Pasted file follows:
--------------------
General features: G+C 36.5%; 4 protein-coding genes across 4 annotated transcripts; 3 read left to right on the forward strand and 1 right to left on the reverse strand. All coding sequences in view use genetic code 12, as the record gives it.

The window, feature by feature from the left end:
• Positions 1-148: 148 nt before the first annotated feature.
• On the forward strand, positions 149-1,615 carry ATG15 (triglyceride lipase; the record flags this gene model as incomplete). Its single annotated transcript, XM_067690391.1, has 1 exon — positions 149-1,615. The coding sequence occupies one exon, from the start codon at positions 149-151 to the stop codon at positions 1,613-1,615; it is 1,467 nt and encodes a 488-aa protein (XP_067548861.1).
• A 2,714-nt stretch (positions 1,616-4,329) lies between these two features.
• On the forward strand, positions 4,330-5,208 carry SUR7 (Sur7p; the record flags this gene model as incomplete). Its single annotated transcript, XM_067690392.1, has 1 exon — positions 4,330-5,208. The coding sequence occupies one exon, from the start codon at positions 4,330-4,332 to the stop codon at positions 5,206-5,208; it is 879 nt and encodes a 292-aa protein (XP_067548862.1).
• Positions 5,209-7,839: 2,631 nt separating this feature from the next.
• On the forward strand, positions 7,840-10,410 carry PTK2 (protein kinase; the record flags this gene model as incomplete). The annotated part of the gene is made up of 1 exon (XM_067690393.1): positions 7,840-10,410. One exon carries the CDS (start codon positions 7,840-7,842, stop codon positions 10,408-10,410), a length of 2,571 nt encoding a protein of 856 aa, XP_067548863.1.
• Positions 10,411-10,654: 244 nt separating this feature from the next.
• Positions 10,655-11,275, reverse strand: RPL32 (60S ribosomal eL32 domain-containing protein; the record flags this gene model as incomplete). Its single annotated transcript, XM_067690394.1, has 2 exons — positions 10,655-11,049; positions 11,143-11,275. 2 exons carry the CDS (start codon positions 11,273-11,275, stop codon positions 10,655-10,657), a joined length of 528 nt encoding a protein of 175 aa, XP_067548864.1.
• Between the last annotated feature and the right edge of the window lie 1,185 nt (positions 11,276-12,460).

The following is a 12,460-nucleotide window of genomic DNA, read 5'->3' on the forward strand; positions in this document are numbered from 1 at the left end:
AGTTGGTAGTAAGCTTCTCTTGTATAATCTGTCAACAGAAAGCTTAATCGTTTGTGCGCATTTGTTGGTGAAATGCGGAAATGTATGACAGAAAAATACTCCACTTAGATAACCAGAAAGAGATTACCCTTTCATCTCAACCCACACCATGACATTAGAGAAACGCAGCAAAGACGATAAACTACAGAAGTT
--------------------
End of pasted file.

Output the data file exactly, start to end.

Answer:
General features: G+C 36.5%; 4 protein-coding genes across 4 annotated transcripts; 3 read left to right on the forward strand and 1 right to left on the reverse strand. All coding sequences in view use genetic code 12, as the record gives it.

The window, feature by feature from the left end:
• Positions 1-148: 148 nt before the first annotated feature.
• On the forward strand, positions 149-1,615 carry ATG15 (triglyceride lipase; the record flags this gene model as incomplete). Its single annotated transcript, XM_067690391.1, has 1 exon — positions 149-1,615. The coding sequence occupies one exon, from the start codon at positions 149-151 to the stop codon at positions 1,613-1,615; it is 1,467 nt and encodes a 488-aa protein (XP_067548861.1).
• A 2,714-nt stretch (positions 1,616-4,329) lies between these two features.
• On the forward strand, positions 4,330-5,208 carry SUR7 (Sur7p; the record flags this gene model as incomplete). Its single annotated transcript, XM_067690392.1, has 1 exon — positions 4,330-5,208. The coding sequence occupies one exon, from the start codon at positions 4,330-4,332 to the stop codon at positions 5,206-5,208; it is 879 nt and encodes a 292-aa protein (XP_067548862.1).
• Positions 5,209-7,839: 2,631 nt separating this feature from the next.
• On the forward strand, positions 7,840-10,410 carry PTK2 (protein kinase; the record flags this gene model as incomplete). The annotated part of the gene is made up of 1 exon (XM_067690393.1): positions 7,840-10,410. One exon carries the CDS (start codon positions 7,840-7,842, stop codon positions 10,408-10,410), a length of 2,571 nt encoding a protein of 856 aa, XP_067548863.1.
• Positions 10,411-10,654: 244 nt separating this feature from the next.
• Positions 10,655-11,275, reverse strand: RPL32 (60S ribosomal eL32 domain-containing protein; the record flags this gene model as incomplete). Its single annotated transcript, XM_067690394.1, has 2 exons — positions 10,655-11,049; positions 11,143-11,275. 2 exons carry the CDS (start codon positions 11,273-11,275, stop codon positions 10,655-10,657), a joined length of 528 nt encoding a protein of 175 aa, XP_067548864.1.
• Between the last annotated feature and the right edge of the window lie 1,185 nt (positions 11,276-12,460).

The following is a 12,460-nucleotide window of genomic DNA, read 5'->3' on the forward strand; positions in this document are numbered from 1 at the left end:
AGTTGGTAGTAAGCTTCTCTTGTATAATCTGTCAACAGAAAGCTTAATCGTTTGTGCGCATTTGTTGGTGAAATGCGGAAATGTATGACAGAAAAATACTCCACTTAGATAACCAGAAAGAGATTACCCTTTCATCTCAACCCACACCATGACATTAGAGAAACGCAGCAAAGACGATAAACTACAGAAGTT